Game Of Thrones (HBO, 9 p.m.): There’s a seemingly major, cryptically described development buried deep within the synopsis of the latest Game Of Thrones, which suggests even the authors of capsule previews are wary of spoiling this show. Todd VanDerWerff isn’t wary of ending anyone spoiling future episodes in David Sims’ newbies reviews.

Celebrity Apprentice (NBC, 9 p.m.): Unfortunately for American Idol runner-up Clay Aiken, Celebrity Apprentice isn’t a reality competition where the second-place finisher can still end up the “winner.” Donald Trump simply wouldn’t allow such a squishy definition of victory—and Margaret Eby wouldn’t expect him to.

Nurse Jackie (Showtime, 9 p.m.): With “Day Of The Iguana,” the people behind Nurse Jackie almost certainly won’t offer a prequel to Tennessee Williams short-story-cum-play The Night Of The Iguana. Of course, if Phil Dyess-Nugent files anything detailing Edie Falco being booted from a Mexican church, all bets are off.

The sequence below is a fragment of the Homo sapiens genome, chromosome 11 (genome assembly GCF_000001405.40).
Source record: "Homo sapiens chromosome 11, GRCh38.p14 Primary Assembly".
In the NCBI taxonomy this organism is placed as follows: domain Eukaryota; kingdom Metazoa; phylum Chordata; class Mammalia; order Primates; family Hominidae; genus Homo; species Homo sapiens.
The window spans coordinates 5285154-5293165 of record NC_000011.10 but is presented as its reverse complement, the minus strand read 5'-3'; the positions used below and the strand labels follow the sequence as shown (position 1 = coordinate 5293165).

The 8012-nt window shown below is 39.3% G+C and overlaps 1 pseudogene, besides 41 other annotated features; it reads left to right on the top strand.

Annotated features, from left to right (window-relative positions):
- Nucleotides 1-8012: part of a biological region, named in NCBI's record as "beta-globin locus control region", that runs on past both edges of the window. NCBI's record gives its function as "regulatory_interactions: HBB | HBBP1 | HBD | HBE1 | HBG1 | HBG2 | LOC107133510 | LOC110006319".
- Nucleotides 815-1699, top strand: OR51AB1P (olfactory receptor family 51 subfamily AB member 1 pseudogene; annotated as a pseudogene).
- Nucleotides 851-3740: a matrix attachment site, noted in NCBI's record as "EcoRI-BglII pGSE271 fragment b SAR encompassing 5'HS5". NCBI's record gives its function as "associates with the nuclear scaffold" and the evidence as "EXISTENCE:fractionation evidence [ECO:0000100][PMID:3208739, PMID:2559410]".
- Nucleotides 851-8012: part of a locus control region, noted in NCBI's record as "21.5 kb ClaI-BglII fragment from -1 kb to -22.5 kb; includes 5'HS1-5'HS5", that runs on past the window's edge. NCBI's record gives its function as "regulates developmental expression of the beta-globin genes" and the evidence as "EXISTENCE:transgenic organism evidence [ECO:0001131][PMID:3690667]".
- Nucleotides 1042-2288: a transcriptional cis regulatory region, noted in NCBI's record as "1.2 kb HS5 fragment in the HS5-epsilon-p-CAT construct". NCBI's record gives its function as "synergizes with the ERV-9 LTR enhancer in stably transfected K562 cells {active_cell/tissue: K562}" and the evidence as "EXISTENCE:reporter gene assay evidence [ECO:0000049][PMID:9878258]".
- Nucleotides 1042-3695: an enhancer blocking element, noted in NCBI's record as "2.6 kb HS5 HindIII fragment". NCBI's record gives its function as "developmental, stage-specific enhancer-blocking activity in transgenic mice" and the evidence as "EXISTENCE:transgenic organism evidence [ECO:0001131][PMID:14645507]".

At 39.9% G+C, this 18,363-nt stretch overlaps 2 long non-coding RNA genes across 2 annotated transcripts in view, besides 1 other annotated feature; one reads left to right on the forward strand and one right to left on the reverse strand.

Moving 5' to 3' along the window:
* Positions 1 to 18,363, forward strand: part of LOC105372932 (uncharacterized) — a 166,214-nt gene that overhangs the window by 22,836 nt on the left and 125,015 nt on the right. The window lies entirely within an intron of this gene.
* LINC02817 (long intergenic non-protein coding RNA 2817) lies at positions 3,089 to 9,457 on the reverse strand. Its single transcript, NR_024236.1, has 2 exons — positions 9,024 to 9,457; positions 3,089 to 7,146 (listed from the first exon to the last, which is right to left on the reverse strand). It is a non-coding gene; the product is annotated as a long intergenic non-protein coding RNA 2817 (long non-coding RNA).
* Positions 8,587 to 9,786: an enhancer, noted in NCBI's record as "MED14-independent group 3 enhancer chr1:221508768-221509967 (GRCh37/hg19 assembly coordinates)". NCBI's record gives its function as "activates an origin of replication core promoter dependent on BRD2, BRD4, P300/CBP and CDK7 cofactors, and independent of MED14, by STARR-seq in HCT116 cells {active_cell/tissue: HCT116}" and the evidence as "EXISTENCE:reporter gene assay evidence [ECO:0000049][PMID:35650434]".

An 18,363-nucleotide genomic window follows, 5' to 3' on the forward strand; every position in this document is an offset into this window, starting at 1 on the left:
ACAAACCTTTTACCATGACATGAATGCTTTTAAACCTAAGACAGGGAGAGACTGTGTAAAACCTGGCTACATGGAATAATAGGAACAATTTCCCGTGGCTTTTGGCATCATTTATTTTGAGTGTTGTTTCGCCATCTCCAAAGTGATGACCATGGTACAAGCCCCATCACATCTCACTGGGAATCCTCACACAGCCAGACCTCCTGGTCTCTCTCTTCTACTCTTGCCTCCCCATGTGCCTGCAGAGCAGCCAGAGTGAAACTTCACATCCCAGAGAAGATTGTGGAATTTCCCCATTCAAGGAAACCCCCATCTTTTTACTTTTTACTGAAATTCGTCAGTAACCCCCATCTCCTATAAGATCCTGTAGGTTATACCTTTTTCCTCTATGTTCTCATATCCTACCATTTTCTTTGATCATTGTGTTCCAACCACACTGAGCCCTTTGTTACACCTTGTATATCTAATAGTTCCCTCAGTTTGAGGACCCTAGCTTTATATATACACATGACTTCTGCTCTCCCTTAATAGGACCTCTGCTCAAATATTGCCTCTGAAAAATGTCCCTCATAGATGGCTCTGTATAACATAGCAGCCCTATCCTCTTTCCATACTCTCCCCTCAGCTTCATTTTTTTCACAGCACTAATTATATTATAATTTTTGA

Sherlock (PBS, 9 p.m.): Moriarty’s chipping away at Sherlock’s credibility, outwitting his formidable nemesis and sullying his name in the press. Of course, being disparaged in the British press is a rite of passage in the U.K., so this can’t be too much of a setback. Meredith Blake has the story on page 5.

The Big C (Showtime, 9:30 p.m.): Most people have given up on this Laura Linney cancer dramedy, but Phil Dyess-Nugent is going to see it through—reader interest be damned. Of course, it gets mighty lonely covering these Showtime series every week—keep Phil company while Susan Sarandon pushes Oliver Platt to potentially dark places, won’t you?

Mad Men (AMC, 10 p.m.): Christmas episode?! Todd VanDerWerff loves Christmas episodes! And Mad Men! How does he feel about Harry Crane (who, we were reminded last week, is still a character on this show) getting into the spirit of glad tidings and goodwill to all men? We’ll have to wait until he watches the episode!